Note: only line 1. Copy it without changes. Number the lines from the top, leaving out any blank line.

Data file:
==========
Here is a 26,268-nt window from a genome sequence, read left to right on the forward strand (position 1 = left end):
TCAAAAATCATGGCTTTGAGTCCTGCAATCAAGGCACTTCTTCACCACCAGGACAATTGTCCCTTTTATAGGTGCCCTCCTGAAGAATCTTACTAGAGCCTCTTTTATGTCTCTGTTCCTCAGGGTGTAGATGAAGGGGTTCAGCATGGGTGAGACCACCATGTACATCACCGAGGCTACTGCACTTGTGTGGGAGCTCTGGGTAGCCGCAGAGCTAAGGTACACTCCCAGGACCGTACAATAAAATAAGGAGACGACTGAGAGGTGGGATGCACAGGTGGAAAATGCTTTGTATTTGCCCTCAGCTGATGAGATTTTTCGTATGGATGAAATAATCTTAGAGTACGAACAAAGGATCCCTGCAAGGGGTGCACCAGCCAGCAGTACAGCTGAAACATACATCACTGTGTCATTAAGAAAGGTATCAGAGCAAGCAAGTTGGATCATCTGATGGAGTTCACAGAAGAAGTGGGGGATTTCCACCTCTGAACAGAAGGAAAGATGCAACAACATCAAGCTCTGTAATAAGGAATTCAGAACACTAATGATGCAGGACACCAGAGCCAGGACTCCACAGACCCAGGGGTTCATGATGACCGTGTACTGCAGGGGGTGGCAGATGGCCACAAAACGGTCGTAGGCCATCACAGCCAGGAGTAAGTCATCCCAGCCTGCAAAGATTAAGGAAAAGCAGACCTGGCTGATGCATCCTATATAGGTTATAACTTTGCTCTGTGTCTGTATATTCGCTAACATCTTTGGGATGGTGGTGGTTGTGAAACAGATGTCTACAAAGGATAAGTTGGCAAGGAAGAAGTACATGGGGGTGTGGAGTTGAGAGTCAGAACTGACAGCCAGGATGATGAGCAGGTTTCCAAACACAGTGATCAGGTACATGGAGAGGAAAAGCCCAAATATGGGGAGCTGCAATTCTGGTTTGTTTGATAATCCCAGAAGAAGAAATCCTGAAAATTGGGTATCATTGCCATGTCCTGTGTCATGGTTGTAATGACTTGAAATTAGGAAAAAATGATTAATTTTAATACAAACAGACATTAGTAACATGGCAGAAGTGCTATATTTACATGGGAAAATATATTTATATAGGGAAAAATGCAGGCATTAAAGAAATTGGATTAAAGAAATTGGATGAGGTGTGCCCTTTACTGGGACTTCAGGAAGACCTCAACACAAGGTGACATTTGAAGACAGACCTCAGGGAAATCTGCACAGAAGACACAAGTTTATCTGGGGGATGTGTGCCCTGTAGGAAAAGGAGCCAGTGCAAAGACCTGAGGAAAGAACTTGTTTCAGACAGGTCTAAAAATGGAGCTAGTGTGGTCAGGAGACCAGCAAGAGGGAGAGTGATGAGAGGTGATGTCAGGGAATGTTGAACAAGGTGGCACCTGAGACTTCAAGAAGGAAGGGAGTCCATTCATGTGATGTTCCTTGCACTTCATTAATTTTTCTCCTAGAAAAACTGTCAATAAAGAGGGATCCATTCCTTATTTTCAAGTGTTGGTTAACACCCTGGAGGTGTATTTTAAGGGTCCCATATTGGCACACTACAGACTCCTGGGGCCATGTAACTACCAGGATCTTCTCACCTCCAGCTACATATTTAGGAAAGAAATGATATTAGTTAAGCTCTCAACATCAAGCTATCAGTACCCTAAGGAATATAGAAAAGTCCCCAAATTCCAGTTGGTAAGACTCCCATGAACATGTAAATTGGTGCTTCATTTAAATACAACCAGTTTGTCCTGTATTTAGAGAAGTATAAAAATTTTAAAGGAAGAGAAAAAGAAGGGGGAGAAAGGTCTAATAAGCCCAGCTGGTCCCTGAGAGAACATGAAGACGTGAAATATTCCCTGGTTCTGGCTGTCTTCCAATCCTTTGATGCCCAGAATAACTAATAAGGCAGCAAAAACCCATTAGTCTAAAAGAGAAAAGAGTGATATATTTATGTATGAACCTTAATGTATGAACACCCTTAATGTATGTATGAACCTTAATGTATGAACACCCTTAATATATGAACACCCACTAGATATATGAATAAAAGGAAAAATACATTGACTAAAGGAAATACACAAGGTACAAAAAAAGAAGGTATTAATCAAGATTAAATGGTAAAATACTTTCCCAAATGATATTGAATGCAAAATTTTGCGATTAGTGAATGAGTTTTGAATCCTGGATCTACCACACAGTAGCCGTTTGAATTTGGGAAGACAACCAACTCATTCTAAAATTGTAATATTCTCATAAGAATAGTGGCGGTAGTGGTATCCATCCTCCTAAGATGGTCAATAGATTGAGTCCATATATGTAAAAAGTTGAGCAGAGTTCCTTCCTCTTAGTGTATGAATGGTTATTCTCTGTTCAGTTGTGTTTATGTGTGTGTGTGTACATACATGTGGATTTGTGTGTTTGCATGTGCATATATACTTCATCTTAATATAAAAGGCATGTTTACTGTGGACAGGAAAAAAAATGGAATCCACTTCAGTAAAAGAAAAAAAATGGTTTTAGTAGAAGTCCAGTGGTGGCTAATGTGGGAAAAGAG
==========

Here is a 26,268-nt window from a genome sequence, read left to right on the forward strand (position 1 = left end):